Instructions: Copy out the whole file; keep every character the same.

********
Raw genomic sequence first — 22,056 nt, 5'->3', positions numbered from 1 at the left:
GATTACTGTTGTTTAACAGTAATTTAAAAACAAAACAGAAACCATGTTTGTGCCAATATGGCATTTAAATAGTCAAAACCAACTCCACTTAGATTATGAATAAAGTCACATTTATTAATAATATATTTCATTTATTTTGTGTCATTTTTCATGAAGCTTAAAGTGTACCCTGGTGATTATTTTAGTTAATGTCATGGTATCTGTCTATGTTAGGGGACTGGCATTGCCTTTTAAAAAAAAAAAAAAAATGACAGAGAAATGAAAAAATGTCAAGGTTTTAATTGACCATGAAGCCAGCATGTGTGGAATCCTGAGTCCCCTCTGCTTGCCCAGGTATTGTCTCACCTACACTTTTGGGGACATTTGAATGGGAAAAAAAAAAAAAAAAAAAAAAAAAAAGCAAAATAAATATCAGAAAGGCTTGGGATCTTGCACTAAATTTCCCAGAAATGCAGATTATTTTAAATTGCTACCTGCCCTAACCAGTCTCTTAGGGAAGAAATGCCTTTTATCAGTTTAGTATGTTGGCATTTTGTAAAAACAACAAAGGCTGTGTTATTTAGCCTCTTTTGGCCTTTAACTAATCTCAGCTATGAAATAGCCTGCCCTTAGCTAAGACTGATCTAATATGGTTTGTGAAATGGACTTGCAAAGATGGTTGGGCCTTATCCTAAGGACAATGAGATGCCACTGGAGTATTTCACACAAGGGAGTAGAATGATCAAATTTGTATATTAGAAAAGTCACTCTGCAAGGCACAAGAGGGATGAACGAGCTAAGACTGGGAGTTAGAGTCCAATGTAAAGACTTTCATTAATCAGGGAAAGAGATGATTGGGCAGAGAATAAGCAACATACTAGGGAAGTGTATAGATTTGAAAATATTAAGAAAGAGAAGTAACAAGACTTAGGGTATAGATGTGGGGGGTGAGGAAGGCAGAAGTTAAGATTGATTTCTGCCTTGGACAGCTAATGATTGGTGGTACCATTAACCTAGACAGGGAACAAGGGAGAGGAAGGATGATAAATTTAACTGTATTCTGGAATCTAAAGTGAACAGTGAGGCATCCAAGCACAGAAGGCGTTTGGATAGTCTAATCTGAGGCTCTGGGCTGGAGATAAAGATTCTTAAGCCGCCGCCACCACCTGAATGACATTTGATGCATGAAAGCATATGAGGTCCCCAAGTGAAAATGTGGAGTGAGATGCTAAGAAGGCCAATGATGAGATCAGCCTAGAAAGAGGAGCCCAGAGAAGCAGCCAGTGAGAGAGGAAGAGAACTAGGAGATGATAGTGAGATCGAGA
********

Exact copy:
Raw genomic sequence first — 22,056 nt, 5'->3', positions numbered from 1 at the left:
GATTACTGTTGTTTAACAGTAATTTAAAAACAAAACAGAAACCATGTTTGTGCCAATATGGCATTTAAATAGTCAAAACCAACTCCACTTAGATTATGAATAAAGTCACATTTATTAATAATATATTTCATTTATTTTGTGTCATTTTTCATGAAGCTTAAAGTGTACCCTGGTGATTATTTTAGTTAATGTCATGGTATCTGTCTATGTTAGGGGACTGGCATTGCCTTTTAAAAAAAAAAAAAAAATGACAGAGAAATGAAAAAATGTCAAGGTTTTAATTGACCATGAAGCCAGCATGTGTGGAATCCTGAGTCCCCTCTGCTTGCCCAGGTATTGTCTCACCTACACTTTTGGGGACATTTGAATGGGAAAAAAAAAAAAAAAAAAAAAAAAAAAGCAAAATAAATATCAGAAAGGCTTGGGATCTTGCACTAAATTTCCCAGAAATGCAGATTATTTTAAATTGCTACCTGCCCTAACCAGTCTCTTAGGGAAGAAATGCCTTTTATCAGTTTAGTATGTTGGCATTTTGTAAAAACAACAAAGGCTGTGTTATTTAGCCTCTTTTGGCCTTTAACTAATCTCAGCTATGAAATAGCCTGCCCTTAGCTAAGACTGATCTAATATGGTTTGTGAAATGGACTTGCAAAGATGGTTGGGCCTTATCCTAAGGACAATGAGATGCCACTGGAGTATTTCACACAAGGGAGTAGAATGATCAAATTTGTATATTAGAAAAGTCACTCTGCAAGGCACAAGAGGGATGAACGAGCTAAGACTGGGAGTTAGAGTCCAATGTAAAGACTTTCATTAATCAGGGAAAGAGATGATTGGGCAGAGAATAAGCAACATACTAGGGAAGTGTATAGATTTGAAAATATTAAGAAAGAGAAGTAACAAGACTTAGGGTATAGATGTGGGGGGTGAGGAAGGCAGAAGTTAAGATTGATTTCTGCCTTGGACAGCTAATGATTGGTGGTACCATTAACCTAGACAGGGAACAAGGGAGAGGAAGGATGATAAATTTAACTGTATTCTGGAATCTAAAGTGAACAGTGAGGCATCCAAGCACAGAAGGCGTTTGGATAGTCTAATCTGAGGCTCTGGGCTGGAGATAAAGATTCTTAAGCCGCCGCCACCACCTGAATGACATTTGATGCATGAAAGCATATGAGGTCCCCAAGTGAAAATGTGGAGTGAGATGCTAAGAAGGCCAATGATGAGATCAGCCTAGAAAGAGGAGCCCAGAGAAGCAGCCAGTGAGAGAGGAAGAGAACTAGGAGATGATAGTGAGATCGAGA